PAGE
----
Makan Delrahim, head of the Justice Department’s antitrust division, said the debate over whether big tech companies have violated laws is important but cautioned that antitrust enforcers need “credible evidence” that the companies are taking steps to harm competition.

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A day after Attorney General Jeff Sessions said the Justice Department will examine whether big technology companies are harming competition, his chief antitrust enforcer made clear the obstacles the government faces in bringing a case.

“Just because somebody is big does not mean they have violated the laws. Nor should we condemn them because they have succeeded,” Makan Delrahim, the head of the department’s antitrust division, said at a conference in New York on Thursday.

Delrahim was responding to a question from an audience member who asked about targeting Amazon as a monopoly and breaking up the online retailer. The dominance of technology companies like Amazon and Google — and how or whether the companies should be regulated — is emerging as an issue in Washington, D.C.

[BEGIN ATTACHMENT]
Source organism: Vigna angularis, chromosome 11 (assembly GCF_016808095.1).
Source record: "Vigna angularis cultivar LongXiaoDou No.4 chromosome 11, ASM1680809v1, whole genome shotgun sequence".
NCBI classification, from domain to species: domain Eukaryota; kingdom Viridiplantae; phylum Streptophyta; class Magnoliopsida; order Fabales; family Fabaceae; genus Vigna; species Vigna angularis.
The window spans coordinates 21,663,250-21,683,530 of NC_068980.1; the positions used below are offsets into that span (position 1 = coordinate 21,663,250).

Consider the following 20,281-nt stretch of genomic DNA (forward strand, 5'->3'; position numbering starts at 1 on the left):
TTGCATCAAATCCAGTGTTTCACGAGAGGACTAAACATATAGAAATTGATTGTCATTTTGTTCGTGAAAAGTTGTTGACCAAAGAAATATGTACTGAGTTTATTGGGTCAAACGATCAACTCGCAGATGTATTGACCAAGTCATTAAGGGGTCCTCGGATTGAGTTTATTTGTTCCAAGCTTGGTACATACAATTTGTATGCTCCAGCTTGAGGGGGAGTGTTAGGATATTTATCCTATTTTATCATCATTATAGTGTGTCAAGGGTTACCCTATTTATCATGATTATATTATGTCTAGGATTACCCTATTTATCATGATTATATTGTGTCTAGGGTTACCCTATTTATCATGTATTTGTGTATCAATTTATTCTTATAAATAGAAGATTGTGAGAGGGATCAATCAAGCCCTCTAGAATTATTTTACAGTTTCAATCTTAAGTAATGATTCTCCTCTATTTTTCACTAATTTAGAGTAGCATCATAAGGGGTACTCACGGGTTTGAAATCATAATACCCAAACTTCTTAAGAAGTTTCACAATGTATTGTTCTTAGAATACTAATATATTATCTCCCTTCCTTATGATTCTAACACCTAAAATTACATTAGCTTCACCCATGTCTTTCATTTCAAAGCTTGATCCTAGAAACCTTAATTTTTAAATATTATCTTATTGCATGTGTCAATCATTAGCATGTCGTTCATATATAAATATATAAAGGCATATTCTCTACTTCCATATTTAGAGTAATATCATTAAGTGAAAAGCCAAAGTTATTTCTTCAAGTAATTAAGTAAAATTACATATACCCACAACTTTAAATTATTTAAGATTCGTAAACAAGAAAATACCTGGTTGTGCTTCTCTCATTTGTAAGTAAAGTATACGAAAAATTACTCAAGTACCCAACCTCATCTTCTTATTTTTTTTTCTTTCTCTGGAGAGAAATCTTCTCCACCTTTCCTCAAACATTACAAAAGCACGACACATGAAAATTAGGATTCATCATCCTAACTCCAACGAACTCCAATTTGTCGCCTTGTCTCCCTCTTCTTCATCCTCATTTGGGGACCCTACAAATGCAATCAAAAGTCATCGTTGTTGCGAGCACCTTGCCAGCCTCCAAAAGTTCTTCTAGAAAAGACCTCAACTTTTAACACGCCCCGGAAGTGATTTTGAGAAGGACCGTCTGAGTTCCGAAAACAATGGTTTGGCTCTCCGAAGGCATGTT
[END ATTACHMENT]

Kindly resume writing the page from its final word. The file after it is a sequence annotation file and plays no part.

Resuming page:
On Wednesday, the matter was front and center as Facebook Chief Operating Officer Sheryl Sandberg and Twitter Chief Executive Officer Jack Dorsey testified about misinformation and election interference. Hours later, the Justice Department announced it would look at the companies with state attorneys general.

“The attorney general has convened a meeting with a number of state attorneys general this month to discuss a growing concern that these companies may be hurting competition and intentionally stifling the free exchange of ideas on their platforms,” the department said.

In his remarks Thursday, Delrahim said the debate was important but cautioned that antitrust enforcers need “credible evidence” that the companies are taking steps to harm competition and need to make sure startups are able to take on the tech giants.

He said afterward that he supports the Justice Department meeting.

“Is any of their conduct in any way limiting the ability of that upstart to challenge their market position in that market where they’re dominating?” Delrahim said. “Big is not bad, but behaving badly is bad.”